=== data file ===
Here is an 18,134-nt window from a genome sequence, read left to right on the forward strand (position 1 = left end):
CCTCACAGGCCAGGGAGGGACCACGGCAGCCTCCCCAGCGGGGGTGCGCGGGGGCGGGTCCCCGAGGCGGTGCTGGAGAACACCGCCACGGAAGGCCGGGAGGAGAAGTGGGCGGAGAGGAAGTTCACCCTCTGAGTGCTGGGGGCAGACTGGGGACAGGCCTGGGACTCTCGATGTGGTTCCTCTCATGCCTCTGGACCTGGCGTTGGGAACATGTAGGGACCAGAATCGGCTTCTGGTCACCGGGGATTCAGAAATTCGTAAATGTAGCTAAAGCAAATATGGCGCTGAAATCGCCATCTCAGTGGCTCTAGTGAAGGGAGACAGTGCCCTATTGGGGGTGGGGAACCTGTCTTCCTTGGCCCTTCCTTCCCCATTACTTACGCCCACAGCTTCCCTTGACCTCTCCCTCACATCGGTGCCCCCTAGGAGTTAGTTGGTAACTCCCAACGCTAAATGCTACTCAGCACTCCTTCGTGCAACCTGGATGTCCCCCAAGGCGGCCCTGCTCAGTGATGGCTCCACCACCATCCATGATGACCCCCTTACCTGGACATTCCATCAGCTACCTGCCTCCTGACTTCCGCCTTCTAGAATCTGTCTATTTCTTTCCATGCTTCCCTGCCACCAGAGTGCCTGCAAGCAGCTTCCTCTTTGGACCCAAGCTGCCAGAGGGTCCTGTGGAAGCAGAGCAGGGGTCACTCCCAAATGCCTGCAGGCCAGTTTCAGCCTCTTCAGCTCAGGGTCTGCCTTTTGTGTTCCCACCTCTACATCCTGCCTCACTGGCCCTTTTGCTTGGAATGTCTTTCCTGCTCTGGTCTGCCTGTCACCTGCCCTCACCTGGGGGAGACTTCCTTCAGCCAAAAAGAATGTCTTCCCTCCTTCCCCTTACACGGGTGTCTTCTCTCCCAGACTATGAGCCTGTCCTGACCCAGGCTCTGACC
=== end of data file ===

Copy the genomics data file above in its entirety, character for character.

Here is an 18,134-nt window from a genome sequence, read left to right on the forward strand (position 1 = left end):
CCTCACAGGCCAGGGAGGGACCACGGCAGCCTCCCCAGCGGGGGTGCGCGGGGGCGGGTCCCCGAGGCGGTGCTGGAGAACACCGCCACGGAAGGCCGGGAGGAGAAGTGGGCGGAGAGGAAGTTCACCCTCTGAGTGCTGGGGGCAGACTGGGGACAGGCCTGGGACTCTCGATGTGGTTCCTCTCATGCCTCTGGACCTGGCGTTGGGAACATGTAGGGACCAGAATCGGCTTCTGGTCACCGGGGATTCAGAAATTCGTAAATGTAGCTAAAGCAAATATGGCGCTGAAATCGCCATCTCAGTGGCTCTAGTGAAGGGAGACAGTGCCCTATTGGGGGTGGGGAACCTGTCTTCCTTGGCCCTTCCTTCCCCATTACTTACGCCCACAGCTTCCCTTGACCTCTCCCTCACATCGGTGCCCCCTAGGAGTTAGTTGGTAACTCCCAACGCTAAATGCTACTCAGCACTCCTTCGTGCAACCTGGATGTCCCCCAAGGCGGCCCTGCTCAGTGATGGCTCCACCACCATCCATGATGACCCCCTTACCTGGACATTCCATCAGCTACCTGCCTCCTGACTTCCGCCTTCTAGAATCTGTCTATTTCTTTCCATGCTTCCCTGCCACCAGAGTGCCTGCAAGCAGCTTCCTCTTTGGACCCAAGCTGCCAGAGGGTCCTGTGGAAGCAGAGCAGGGGTCACTCCCAAATGCCTGCAGGCCAGTTTCAGCCTCTTCAGCTCAGGGTCTGCCTTTTGTGTTCCCACCTCTACATCCTGCCTCACTGGCCCTTTTGCTTGGAATGTCTTTCCTGCTCTGGTCTGCCTGTCACCTGCCCTCACCTGGGGGAGACTTCCTTCAGCCAAAAAGAATGTCTTCCCTCCTTCCCCTTACACGGGTGTCTTCTCTCCCAGACTATGAGCCTGTCCTGACCCAGGCTCTGACC